It may now not be possible for the Government to postpone Tuesday’s evening’s coming vote on Theresa May’s Brexit deal. Or the Speaker – that friend of Labour and enemy of Brexit – may somehow block any such move. Or Downing Street may find some face-saving amendment that minimises the scale of defeat.
But whatever happens, the Prime Minister has a last chance this week to amend the element of the deal that makes it unacceptable: the backstop. So whether or not the vote takes place, she must push the EU in Brussels on Thursday for a unilateral right of exit or a time limit.
We have no confidence that such a manoeuvre will succeed if executed by her at this stage. It could just be that, confronted by the prospect of a disorderly Brexit on its north-west frontier, the EU gives way. But it is far more likely to stand firm, hoping – with reason – that May will then lose control of the Commons altogether, which will then push for the postponement of Article 50 and a second referendum, to which pressure she will yield. The European Court is primed to pave the way for this development on Monday. Furthermore, backing down on the backstop would mean the EU27 deserting one of its own, the country which has been the biggest winner in the negotiation to date: Ireland.
The Prime Minister would then have three policy options: that second referendum, Norway-plus-the-backstop and no deal. Since she opposes all of them, the logic of the impasse would point to resignation. But we read May as believing that it would be her duty as a public servant to carry on. And what seems to animate her most is a fear of no deal – an outcome which the Government has had a duty to prepare for, which it has failed properly to do.
She would therefore bend either to cross-party pressure for the Norway scheme, or for that second referendum – thereby spitting in the face of the biggest-ever vote in British electoral history, breaking her own manifesto commitments, and crafting a narrative of betrayal that threatens frightening consequences for the country. Even if she doesn’t do all this, however, the point at which she provided effective leadership and credible negotiating is past, if the backstop can’t be altered this week.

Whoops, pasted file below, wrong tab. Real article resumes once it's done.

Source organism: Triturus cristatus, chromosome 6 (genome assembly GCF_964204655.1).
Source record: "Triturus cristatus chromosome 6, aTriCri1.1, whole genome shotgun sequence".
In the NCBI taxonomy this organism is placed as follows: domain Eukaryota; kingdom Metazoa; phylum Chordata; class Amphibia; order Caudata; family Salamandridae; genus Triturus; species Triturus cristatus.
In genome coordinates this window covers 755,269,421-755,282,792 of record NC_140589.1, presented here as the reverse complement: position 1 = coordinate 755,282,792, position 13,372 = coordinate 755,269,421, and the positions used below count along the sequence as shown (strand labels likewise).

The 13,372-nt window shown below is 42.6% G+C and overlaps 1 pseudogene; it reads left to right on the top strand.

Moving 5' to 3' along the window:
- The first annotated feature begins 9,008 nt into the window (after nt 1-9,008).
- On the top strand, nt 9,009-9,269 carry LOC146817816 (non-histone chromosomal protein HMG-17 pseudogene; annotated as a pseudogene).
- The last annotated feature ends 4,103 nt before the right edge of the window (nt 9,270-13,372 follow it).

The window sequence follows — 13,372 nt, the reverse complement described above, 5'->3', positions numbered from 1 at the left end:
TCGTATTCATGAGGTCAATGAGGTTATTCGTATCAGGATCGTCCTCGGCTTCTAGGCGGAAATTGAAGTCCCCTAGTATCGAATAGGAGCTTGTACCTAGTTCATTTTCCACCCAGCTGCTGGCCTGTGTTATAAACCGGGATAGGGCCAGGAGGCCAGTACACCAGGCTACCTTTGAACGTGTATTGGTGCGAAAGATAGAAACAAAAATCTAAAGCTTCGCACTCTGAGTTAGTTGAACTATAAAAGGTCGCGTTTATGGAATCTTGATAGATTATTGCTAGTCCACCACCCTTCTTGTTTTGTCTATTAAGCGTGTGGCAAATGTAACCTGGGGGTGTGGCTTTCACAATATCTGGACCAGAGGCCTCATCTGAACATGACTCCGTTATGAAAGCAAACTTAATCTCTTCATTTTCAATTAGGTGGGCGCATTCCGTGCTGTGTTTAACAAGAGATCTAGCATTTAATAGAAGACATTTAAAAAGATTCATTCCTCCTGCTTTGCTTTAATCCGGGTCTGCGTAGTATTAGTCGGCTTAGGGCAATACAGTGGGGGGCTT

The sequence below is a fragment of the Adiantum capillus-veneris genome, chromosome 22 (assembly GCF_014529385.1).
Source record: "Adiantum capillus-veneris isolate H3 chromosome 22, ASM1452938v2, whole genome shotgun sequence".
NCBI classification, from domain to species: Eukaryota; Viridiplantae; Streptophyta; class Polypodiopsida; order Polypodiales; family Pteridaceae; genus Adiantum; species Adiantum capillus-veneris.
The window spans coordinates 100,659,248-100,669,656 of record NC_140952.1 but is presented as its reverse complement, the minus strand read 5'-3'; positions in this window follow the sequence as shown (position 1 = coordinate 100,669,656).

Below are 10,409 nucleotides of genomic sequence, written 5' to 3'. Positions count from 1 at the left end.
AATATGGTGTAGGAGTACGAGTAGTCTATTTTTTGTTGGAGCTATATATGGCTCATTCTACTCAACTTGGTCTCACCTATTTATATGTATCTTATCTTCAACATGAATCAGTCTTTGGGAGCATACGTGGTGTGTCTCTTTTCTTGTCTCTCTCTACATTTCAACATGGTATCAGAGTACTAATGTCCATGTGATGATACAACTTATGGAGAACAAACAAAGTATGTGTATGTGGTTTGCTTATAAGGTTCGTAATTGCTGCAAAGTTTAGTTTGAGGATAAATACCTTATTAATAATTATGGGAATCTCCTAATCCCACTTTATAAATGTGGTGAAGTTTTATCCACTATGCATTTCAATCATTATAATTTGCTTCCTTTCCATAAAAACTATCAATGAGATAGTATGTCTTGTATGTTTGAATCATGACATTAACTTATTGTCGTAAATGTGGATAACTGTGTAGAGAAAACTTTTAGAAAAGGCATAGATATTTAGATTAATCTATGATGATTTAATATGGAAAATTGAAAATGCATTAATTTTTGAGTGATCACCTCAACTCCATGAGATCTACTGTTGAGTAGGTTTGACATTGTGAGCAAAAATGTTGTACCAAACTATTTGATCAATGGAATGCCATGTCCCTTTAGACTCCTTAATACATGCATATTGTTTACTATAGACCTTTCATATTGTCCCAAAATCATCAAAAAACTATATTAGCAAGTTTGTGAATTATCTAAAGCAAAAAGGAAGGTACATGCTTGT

Conservative MPs will therefore have no alternative, if she can’t extract that last-minute change, but to write to Graham Brady seeking a vote of confidence in May’s leadership. Cabinet members are preparing for this development already: today’s papers are packed with details of fledgling leadership campaigns, and Amber Rudd has already broken with Downing Street by supporting a Plan B (Norway-plus-the-backstop) if Plan A fails.
The way would thus be open for candidates supporting a second referendum, the Norway scheme or no deal to MPs and Party members. We suspect that the eventual outcome would favour that last option. The new Prime Minister would then face a titanic struggle between the Conservative manifesto position, reinforced by Party members, and those MPs determined to flout the referendum mandate. His or her message to Commons and the country would be: the government I lead will deliver the referendum result. If you want to thwart me, the only means available to you will be a vote of no confidence.
Ultimately, the argument for this course is that the alternative is even worse. May’s threat of a Corbyn Government before Christmas is evidence of her desperation and – unless the EU somehow saves her – ruin. For the DUP has made it clear that it will only abandon the Conservatives if her deal passes the Commons, not if it fails.